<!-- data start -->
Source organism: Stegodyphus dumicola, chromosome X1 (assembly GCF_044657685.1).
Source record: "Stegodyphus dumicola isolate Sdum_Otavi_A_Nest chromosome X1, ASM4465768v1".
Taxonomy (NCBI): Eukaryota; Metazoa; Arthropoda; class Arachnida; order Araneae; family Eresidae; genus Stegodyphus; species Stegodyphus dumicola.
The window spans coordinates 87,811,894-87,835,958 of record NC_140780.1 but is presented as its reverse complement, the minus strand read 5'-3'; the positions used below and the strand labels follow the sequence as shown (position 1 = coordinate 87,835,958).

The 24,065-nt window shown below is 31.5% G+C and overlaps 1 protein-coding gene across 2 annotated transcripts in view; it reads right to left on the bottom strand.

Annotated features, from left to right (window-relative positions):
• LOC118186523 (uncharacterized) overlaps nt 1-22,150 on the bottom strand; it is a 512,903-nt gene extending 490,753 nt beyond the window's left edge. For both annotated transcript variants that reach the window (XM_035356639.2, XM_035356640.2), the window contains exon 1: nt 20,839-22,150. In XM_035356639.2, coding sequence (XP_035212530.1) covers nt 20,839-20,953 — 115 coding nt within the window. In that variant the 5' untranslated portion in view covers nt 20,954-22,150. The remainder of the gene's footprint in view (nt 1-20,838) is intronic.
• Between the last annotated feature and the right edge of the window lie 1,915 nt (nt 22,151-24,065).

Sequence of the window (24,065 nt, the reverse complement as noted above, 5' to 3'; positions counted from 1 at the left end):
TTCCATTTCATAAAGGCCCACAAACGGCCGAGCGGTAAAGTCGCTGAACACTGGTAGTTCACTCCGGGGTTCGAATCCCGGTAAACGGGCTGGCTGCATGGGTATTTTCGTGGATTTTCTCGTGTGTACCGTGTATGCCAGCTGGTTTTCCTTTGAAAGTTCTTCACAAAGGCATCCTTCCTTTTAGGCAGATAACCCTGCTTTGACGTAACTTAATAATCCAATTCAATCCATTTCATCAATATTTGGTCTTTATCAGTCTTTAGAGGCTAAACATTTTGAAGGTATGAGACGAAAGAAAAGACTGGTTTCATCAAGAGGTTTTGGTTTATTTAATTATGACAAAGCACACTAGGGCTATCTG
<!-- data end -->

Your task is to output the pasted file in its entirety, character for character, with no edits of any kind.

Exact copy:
Source organism: Stegodyphus dumicola, chromosome X1 (assembly GCF_044657685.1).
Source record: "Stegodyphus dumicola isolate Sdum_Otavi_A_Nest chromosome X1, ASM4465768v1".
Taxonomy (NCBI): Eukaryota; Metazoa; Arthropoda; class Arachnida; order Araneae; family Eresidae; genus Stegodyphus; species Stegodyphus dumicola.
The window spans coordinates 87,811,894-87,835,958 of record NC_140780.1 but is presented as its reverse complement, the minus strand read 5'-3'; the positions used below and the strand labels follow the sequence as shown (position 1 = coordinate 87,835,958).

The 24,065-nt window shown below is 31.5% G+C and overlaps 1 protein-coding gene across 2 annotated transcripts in view; it reads right to left on the bottom strand.

Annotated features, from left to right (window-relative positions):
• LOC118186523 (uncharacterized) overlaps nt 1-22,150 on the bottom strand; it is a 512,903-nt gene extending 490,753 nt beyond the window's left edge. For both annotated transcript variants that reach the window (XM_035356639.2, XM_035356640.2), the window contains exon 1: nt 20,839-22,150. In XM_035356639.2, coding sequence (XP_035212530.1) covers nt 20,839-20,953 — 115 coding nt within the window. In that variant the 5' untranslated portion in view covers nt 20,954-22,150. The remainder of the gene's footprint in view (nt 1-20,838) is intronic.
• Between the last annotated feature and the right edge of the window lie 1,915 nt (nt 22,151-24,065).

Sequence of the window (24,065 nt, the reverse complement as noted above, 5' to 3'; positions counted from 1 at the left end):
TTCCATTTCATAAAGGCCCACAAACGGCCGAGCGGTAAAGTCGCTGAACACTGGTAGTTCACTCCGGGGTTCGAATCCCGGTAAACGGGCTGGCTGCATGGGTATTTTCGTGGATTTTCTCGTGTGTACCGTGTATGCCAGCTGGTTTTCCTTTGAAAGTTCTTCACAAAGGCATCCTTCCTTTTAGGCAGATAACCCTGCTTTGACGTAACTTAATAATCCAATTCAATCCATTTCATCAATATTTGGTCTTTATCAGTCTTTAGAGGCTAAACATTTTGAAGGTATGAGACGAAAGAAAAGACTGGTTTCATCAAGAGGTTTTGGTTTATTTAATTATGACAAAGCACACTAGGGCTATCTG